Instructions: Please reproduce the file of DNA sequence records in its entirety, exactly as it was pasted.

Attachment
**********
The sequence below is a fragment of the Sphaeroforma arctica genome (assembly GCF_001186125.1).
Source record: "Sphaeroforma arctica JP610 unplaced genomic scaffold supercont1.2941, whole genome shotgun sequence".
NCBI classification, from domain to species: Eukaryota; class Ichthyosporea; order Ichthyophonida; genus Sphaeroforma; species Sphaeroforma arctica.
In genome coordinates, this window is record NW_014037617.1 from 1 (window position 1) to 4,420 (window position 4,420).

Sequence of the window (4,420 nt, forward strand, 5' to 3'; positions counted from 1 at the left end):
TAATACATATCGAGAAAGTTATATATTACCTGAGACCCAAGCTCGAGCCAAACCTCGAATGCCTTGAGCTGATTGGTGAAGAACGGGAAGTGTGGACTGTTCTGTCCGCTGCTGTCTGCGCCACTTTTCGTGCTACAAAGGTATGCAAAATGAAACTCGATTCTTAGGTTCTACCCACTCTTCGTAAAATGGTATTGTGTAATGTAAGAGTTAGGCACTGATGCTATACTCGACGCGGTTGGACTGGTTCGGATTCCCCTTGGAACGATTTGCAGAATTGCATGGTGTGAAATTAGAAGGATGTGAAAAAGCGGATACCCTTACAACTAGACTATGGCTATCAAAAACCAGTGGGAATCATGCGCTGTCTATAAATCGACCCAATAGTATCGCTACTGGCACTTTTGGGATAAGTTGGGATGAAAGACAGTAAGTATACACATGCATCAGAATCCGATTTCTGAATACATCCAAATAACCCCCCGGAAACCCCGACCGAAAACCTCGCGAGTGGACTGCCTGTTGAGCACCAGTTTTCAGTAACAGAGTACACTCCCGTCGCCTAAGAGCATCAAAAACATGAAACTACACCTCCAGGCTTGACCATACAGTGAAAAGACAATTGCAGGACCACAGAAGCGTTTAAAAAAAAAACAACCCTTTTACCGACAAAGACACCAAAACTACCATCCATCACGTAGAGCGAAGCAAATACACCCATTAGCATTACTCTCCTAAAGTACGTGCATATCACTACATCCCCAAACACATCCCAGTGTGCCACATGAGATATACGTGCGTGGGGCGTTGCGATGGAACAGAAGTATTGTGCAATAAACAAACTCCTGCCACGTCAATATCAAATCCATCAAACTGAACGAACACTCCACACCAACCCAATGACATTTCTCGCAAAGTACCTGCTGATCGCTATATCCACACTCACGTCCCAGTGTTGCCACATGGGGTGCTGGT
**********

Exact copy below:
The sequence below is a fragment of the Sphaeroforma arctica genome (assembly GCF_001186125.1).
Source record: "Sphaeroforma arctica JP610 unplaced genomic scaffold supercont1.2941, whole genome shotgun sequence".
NCBI classification, from domain to species: Eukaryota; class Ichthyosporea; order Ichthyophonida; genus Sphaeroforma; species Sphaeroforma arctica.
In genome coordinates, this window is record NW_014037617.1 from 1 (window position 1) to 4,420 (window position 4,420).

Sequence of the window (4,420 nt, forward strand, 5' to 3'; positions counted from 1 at the left end):
TAATACATATCGAGAAAGTTATATATTACCTGAGACCCAAGCTCGAGCCAAACCTCGAATGCCTTGAGCTGATTGGTGAAGAACGGGAAGTGTGGACTGTTCTGTCCGCTGCTGTCTGCGCCACTTTTCGTGCTACAAAGGTATGCAAAATGAAACTCGATTCTTAGGTTCTACCCACTCTTCGTAAAATGGTATTGTGTAATGTAAGAGTTAGGCACTGATGCTATACTCGACGCGGTTGGACTGGTTCGGATTCCCCTTGGAACGATTTGCAGAATTGCATGGTGTGAAATTAGAAGGATGTGAAAAAGCGGATACCCTTACAACTAGACTATGGCTATCAAAAACCAGTGGGAATCATGCGCTGTCTATAAATCGACCCAATAGTATCGCTACTGGCACTTTTGGGATAAGTTGGGATGAAAGACAGTAAGTATACACATGCATCAGAATCCGATTTCTGAATACATCCAAATAACCCCCCGGAAACCCCGACCGAAAACCTCGCGAGTGGACTGCCTGTTGAGCACCAGTTTTCAGTAACAGAGTACACTCCCGTCGCCTAAGAGCATCAAAAACATGAAACTACACCTCCAGGCTTGACCATACAGTGAAAAGACAATTGCAGGACCACAGAAGCGTTTAAAAAAAAAACAACCCTTTTACCGACAAAGACACCAAAACTACCATCCATCACGTAGAGCGAAGCAAATACACCCATTAGCATTACTCTCCTAAAGTACGTGCATATCACTACATCCCCAAACACATCCCAGTGTGCCACATGAGATATACGTGCGTGGGGCGTTGCGATGGAACAGAAGTATTGTGCAATAAACAAACTCCTGCCACGTCAATATCAAATCCATCAAACTGAACGAACACTCCACACCAACCCAATGACATTTCTCGCAAAGTACCTGCTGATCGCTATATCCACACTCACGTCCCAGTGTTGCCACATGGGGTGCTGGT